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 (brāk′wô′tər, -wŏt′ər)
A barrier that protects a harbor or shore from the full impact of waves.


(ˈbreɪkˌwɔːtə) or


1. (Civil Engineering) Also called: mole a massive wall built out into the sea to protect a shore or harbour from the force of waves
2. (Civil Engineering) another name for groyne


(ˈbreɪkˌwɔ tər, -ˌwɒt ər)

a barrier that breaks the force of waves, as before a harbor.
ThesaurusAntonymsRelated WordsSynonymsLegend:
Noun1.breakwater - a protective structure of stone or concretebreakwater - a protective structure of stone or concrete; extends from shore into the water to prevent a beach from washing away
barrier - a structure or object that impedes free movement


noun sea wall, spur, mole, jetty, groyne Suddenly a breakwater loomed up in front.
كاسر أمواج
hullámtörõ gát
brimbrjótur, hafnargarîur


[ˈbreɪkˌwɔːtəʳ] Nrompeolas m inv


[ˈbreɪkwɔːtər] nbrise-lames m inv, digue f


[ˈbreɪkˌwɔːtəʳ] nfrangiflutti m inv


(breik) past tense broke (brouk) : past participle brəken (ˈbroukən) verb
1. to divide into two or more parts (by force).
2. (usually with off/away) to separate (a part) from the whole (by force).
3. to make or become unusable.
4. to go against, or not act according to (the law etc). He broke his appointment at the last minute.
5. to do better than (a sporting etc record).
6. to interrupt. She broke her journey in London.
7. to put an end to. He broke the silence.
8. to make or become known. They gently broke the news of his death to his wife.
9. (of a boy's voice) to fall in pitch.
10. to soften the effect of (a fall, the force of the wind etc).
11. to begin. The storm broke before they reached shelter.
1. a pause. a break in the conversation.
2. a change. a break in the weather.
3. an opening.
4. a chance or piece of (good or bad) luck. This is your big break.
ˈbreakable adjective
(negative unbreakable) likely to break. breakable toys.
(usually in plural) something likely to break.
ˈbreakage (-kidʒ) noun
the act of breaking, or its result(s).
ˈbreaker noun
a (large) wave which breaks on rocks or the beach.
ˈbreakdown noun
1. (often nervous breakdown) a mental collapse.
2. a mechanical failure causing a stop. The car has had another breakdown. See also break down.
break-inbreak in(to)ˈbreakneck adjective
(usually of speed) dangerous. He drove at breakneck speed.
breakoutbreak outˈbreakthrough noun
a sudden solution of a problem leading to further advances, especially in science.
ˈbreakwater noun
a barrier to break the force of the waves.
break away
to escape from control. The dog broke away from its owner.
break down
1. to use force on (a door etc) to cause it to open.
2. to stop working properly. My car has broken down.
3. to fail. The talks have broken down.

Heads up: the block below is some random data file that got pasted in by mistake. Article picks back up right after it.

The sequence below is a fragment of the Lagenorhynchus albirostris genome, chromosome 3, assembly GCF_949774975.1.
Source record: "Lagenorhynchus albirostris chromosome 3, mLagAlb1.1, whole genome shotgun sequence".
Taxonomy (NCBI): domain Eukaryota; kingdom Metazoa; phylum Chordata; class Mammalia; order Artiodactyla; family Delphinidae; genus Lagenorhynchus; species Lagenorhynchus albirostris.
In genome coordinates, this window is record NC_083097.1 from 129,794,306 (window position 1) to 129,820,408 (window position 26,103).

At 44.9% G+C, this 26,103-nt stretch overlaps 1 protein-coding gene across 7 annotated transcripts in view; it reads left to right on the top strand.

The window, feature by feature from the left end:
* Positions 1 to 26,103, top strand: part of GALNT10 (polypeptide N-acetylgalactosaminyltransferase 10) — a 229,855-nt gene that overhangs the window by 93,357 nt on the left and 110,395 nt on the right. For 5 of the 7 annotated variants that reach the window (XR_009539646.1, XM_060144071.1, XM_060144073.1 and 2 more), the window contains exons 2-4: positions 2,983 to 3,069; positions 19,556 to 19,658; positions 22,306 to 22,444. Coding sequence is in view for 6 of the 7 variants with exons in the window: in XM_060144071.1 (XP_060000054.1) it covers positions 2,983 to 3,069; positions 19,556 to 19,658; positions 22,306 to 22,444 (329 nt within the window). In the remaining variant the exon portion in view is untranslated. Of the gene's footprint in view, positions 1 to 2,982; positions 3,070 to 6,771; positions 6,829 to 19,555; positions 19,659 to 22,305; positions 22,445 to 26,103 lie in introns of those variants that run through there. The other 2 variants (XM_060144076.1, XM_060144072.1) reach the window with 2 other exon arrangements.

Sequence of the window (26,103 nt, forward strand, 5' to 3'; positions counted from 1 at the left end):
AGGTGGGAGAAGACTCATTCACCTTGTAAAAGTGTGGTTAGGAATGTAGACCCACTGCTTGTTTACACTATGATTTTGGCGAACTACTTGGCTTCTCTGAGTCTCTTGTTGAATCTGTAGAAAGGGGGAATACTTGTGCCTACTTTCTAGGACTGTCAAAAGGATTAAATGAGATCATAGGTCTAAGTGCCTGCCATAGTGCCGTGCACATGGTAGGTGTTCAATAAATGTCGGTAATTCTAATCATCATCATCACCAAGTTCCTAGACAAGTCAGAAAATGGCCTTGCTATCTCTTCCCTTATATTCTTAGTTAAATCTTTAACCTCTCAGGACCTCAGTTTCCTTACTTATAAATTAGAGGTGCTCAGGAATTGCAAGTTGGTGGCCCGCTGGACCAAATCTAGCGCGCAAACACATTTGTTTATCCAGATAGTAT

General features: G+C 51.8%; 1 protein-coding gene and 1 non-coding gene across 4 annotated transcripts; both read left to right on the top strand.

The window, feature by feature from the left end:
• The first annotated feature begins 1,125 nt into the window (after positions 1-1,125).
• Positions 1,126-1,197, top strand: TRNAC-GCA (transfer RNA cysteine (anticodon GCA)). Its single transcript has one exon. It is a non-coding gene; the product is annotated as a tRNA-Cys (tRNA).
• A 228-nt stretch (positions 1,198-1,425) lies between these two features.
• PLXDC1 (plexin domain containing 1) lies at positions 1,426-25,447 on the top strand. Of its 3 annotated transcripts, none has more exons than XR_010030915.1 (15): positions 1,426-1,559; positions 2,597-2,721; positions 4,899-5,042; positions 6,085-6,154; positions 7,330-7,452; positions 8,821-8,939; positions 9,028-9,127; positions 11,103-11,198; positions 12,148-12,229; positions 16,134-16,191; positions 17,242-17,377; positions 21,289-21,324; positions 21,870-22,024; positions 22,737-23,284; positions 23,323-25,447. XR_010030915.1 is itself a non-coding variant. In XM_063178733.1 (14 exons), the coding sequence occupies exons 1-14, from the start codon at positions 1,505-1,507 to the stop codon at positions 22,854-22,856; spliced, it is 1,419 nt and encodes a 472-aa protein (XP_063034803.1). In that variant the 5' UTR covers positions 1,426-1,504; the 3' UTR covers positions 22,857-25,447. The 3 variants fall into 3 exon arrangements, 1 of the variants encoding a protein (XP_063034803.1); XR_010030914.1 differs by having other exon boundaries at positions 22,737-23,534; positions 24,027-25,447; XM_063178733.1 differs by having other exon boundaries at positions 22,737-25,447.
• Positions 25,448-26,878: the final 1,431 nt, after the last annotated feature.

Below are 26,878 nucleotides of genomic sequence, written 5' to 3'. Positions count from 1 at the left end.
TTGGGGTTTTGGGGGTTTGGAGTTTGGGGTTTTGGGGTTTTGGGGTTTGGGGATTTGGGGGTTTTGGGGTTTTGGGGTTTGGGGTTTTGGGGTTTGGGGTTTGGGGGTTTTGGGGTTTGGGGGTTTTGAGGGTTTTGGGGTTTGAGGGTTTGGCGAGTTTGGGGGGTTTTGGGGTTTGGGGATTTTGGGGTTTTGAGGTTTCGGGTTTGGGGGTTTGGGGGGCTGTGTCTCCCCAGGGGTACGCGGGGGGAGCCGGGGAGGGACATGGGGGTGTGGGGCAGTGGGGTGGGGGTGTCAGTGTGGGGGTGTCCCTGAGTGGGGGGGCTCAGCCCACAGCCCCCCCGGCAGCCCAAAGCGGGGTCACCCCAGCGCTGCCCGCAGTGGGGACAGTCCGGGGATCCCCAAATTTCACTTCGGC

4. to be overcome with emotion. She broke down and wept.
break in(to)
1. to enter (a house etc) by force or unexpectedly (noun ˈbreak-in. The Smiths have had two break-ins recently).
2. to interrupt (someone's conversation etc).
break loose
to escape from control. The dog has broken loose.
break off
to stop. She broke off in the middle of a sentence.
break out
1. to appear or happen suddenly. War has broken out.
2. to escape (from prison, restrictions etc). A prisoner has broken out (noun ˈbreakout).
break out in
to (suddenly) become covered in a rash, in sweat etc. I'm allergic to strawberries. They make me break out in a rash.
break the ice
to overcome the first shyness etc. Let's break the ice by inviting our new neighbours for a meal.
break up
1. to divide, separate or break into pieces. He broke up the old furniture and burnt it; John and Mary broke up (= separated from each other) last week.
2. to finish or end. The meeting broke up at 4.40.
make a break for it
to make an (attempt to) escape. When the guard is not looking, make a break for it.
References in periodicals archive ?
GLRI funding will be used to dredge Grand Traverse Harbor, remove sands which have accumulated along the harbor breakwall and dredge a trough which provides a natural sediment trap just north of the reef.
As a young boy, small pail in hand, I would gather mussels, shore crabs (which I knew as talangka), and fish along the breakwall of Manila Bay on Roxas Boulevard, for my family's meal.
The breakwall and rocks girding the Gulf side of Gasparilla Island are among the best-known of southwest Florida hotspots.
We just slid inside the breakwall as the wave crashed and scoured through the channel behind us.
Where the barges failed, the rock-armored breakwall successfully kept wind-driven waves away from the pilot project area.
"A breakwall is being built and [they have excavated] about 30-40 meters deep.
The images of six-metre waves smashing into the breakwall of the Coffs Harbour Marina were spectacular, hut the forces they unleashed, combined with 50-knot winds, left the marina badly damaged.
In Haileybury, the breakwall structure at the former service marina will be rehabilitated where a covered boathouse was removed.
The primary Redondo Beach Generating Station (RBGS) intake was located near the King Harbor breakwall, a well documented mature artificial reef (Stephens et al., 1994).
Marine Unit ECOs Kevin Thomas and Brent Wilson were patrolling the Rockaway shoreline when they stopped in front of a breakwall to check an angler who had parked his car along the road and was arranging his gear.
Overzealous photographers also put themselves at risk, with a photographer from the Chicago Tribune requiring rescue after going out onto the breakwall.
to the breakwall and back, playing its tricks upon you